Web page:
If you are among those lucky ones who have never experienced a migraine, how does it feel to be among God’s favorites?
But for the other half of us mere mortals, migraines are one of those things that negatively impact your quality of life. If you suffer from migraines, it is frustrating not to know what is triggering them. While the exact cause of migraines is not known, environmental and genetic factors play a considerable role in the onset of migraines.
Different people have different triggers that can start a migraine. If you have had migraines long enough, you quickly learn to manage these triggers to an extent. Understanding and researching ways to manage these external triggers can help prevent migraines.
Dehydration is one of the reading triggers which can begin a migraine but is also, luckily, one of the easily manageable ones. This article intends to educate you on this common migraine trigger and how to manage it.
What Is A Migraine?
Before we dive into triggers, let us see what a migraine is. Most people think that migraines are a case of strong headaches. While this is not technically wrong, medically speaking, a migraine is more than just a bad headache.
Migraines are categorized among neurological disorders involving moderate to intense throbbing, pulsating headaches often accompanied by nausea. This is a recurring condition and can cause vomiting, and sensitivity to light, sound, and smells. The triggers, sensitivity, and frequency of onset can all vary among individuals. Headaches associated with migraines have a negative impact on the quality of life of the patient.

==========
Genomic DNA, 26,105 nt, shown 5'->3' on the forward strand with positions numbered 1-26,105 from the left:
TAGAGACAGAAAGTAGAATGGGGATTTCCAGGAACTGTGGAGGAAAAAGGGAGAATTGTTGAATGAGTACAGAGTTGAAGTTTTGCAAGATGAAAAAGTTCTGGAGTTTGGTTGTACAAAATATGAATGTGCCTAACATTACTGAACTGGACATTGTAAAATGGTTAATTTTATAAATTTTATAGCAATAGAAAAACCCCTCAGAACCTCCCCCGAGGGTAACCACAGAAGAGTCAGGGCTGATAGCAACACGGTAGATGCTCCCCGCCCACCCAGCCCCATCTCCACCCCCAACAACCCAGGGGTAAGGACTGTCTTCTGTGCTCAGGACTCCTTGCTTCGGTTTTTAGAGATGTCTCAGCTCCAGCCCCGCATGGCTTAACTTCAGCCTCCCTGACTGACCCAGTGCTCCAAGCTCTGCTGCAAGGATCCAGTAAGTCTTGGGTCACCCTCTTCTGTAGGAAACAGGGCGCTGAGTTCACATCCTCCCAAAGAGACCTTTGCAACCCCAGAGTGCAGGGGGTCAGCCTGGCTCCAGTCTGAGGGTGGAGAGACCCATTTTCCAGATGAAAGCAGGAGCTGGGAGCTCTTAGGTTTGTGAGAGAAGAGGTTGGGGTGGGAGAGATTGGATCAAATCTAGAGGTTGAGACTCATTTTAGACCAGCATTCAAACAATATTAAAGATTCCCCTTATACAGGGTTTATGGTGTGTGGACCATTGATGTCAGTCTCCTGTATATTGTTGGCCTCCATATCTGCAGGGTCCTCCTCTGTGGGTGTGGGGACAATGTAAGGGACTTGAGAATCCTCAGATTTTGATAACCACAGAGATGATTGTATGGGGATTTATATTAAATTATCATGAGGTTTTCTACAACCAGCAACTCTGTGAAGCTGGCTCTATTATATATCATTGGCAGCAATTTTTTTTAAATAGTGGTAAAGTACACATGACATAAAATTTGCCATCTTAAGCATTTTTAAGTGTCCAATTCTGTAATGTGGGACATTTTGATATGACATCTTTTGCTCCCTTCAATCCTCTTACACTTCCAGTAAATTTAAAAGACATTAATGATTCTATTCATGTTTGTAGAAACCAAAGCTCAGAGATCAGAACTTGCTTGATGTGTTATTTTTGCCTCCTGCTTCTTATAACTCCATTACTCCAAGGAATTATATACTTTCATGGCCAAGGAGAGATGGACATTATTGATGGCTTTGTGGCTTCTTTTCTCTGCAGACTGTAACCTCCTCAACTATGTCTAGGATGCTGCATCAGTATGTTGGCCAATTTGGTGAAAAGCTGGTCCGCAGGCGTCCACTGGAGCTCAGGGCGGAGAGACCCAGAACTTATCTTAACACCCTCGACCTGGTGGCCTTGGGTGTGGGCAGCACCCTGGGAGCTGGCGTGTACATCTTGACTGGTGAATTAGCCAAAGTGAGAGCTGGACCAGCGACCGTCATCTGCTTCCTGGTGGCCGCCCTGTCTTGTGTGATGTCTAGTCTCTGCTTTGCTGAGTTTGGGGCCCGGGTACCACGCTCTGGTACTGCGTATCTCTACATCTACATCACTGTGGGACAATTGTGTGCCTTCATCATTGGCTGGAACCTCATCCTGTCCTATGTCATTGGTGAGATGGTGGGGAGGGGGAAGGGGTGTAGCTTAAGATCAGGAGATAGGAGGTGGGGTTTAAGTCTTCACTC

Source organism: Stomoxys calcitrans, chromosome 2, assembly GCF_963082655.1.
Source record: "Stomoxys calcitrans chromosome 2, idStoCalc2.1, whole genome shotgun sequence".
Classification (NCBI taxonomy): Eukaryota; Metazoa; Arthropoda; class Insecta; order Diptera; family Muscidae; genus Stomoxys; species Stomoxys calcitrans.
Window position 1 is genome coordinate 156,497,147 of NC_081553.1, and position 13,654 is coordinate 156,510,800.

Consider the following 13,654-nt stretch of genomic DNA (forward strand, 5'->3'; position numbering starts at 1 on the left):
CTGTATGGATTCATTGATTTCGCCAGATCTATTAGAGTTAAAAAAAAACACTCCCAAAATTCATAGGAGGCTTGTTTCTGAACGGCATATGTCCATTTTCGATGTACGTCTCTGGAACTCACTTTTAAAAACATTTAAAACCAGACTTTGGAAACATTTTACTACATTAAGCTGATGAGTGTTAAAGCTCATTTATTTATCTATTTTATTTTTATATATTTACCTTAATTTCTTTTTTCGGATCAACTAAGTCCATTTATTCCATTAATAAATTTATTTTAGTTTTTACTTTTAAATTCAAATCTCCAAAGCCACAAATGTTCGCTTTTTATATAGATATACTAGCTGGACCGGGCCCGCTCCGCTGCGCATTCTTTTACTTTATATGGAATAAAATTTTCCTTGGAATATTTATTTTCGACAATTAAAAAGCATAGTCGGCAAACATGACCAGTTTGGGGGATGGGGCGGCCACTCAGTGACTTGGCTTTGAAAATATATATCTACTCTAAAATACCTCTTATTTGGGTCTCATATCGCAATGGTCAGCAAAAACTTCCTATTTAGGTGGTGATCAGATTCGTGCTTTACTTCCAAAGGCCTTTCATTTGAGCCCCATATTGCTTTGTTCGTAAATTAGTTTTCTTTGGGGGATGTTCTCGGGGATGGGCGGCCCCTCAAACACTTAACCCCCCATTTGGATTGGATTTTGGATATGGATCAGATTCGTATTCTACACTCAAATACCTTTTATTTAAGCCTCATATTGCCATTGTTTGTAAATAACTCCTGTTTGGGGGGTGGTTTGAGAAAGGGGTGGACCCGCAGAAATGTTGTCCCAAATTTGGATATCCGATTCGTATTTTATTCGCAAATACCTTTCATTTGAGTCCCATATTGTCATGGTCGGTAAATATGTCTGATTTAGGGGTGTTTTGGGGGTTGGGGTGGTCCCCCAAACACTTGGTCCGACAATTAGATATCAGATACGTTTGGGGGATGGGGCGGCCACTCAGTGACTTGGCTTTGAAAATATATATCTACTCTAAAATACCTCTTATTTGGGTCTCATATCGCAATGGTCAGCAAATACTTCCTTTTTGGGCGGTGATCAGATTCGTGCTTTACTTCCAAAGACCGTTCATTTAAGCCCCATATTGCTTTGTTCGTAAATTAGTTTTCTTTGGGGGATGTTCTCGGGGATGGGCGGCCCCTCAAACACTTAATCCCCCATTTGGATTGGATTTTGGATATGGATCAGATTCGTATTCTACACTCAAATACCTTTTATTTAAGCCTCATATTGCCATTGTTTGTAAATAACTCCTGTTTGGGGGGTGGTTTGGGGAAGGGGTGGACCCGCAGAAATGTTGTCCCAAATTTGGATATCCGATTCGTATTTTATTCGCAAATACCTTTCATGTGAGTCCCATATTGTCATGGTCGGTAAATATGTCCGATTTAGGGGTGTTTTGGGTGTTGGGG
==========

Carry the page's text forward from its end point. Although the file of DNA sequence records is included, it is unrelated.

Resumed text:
Potential migraine triggers include
- Hormonal changes like menstruation
- Emotional triggers like stress, depression, anxiety
- Dietary triggers like caffeine, alcohol, and additives such as MSG, nuts, and cheese.
- Environmental factors like loud noises, humidity, strong odors, rapid light changes, etc.
In addition to this, other factors like lack of sleep, jet lag, and blood sugar levels can also cause migraines.
Dehydration And Migraine: Things To Know
Nearly one-third of individuals suffering from headaches report dehydration to be a cause for triggering migraines. But the upside is that dehydration as a potential migraine trigger can be managed easily compared to others.
What Is Dehydration?
Dehydration is the loss of fluids from your body. A person becomes dehydrated when the body loses more water than fluid intake. Maintaining optimum hydration levels is essential to maintain bodily functions, prevent infections, and maintain homeostasis, mood, and cognition.
How Does Dehydration Cause Migraine?
While the exact cause of dehydration migraines is still unclear, there are various hypotheses among scientists.
As your body gets dehydrated, your brain and other tissue structures surrounding it will start to contract. This contraction of the brain will put pressure on the nerves and blood vessels surrounding the brain, causing pulsating headaches.
Signs Of Dehydration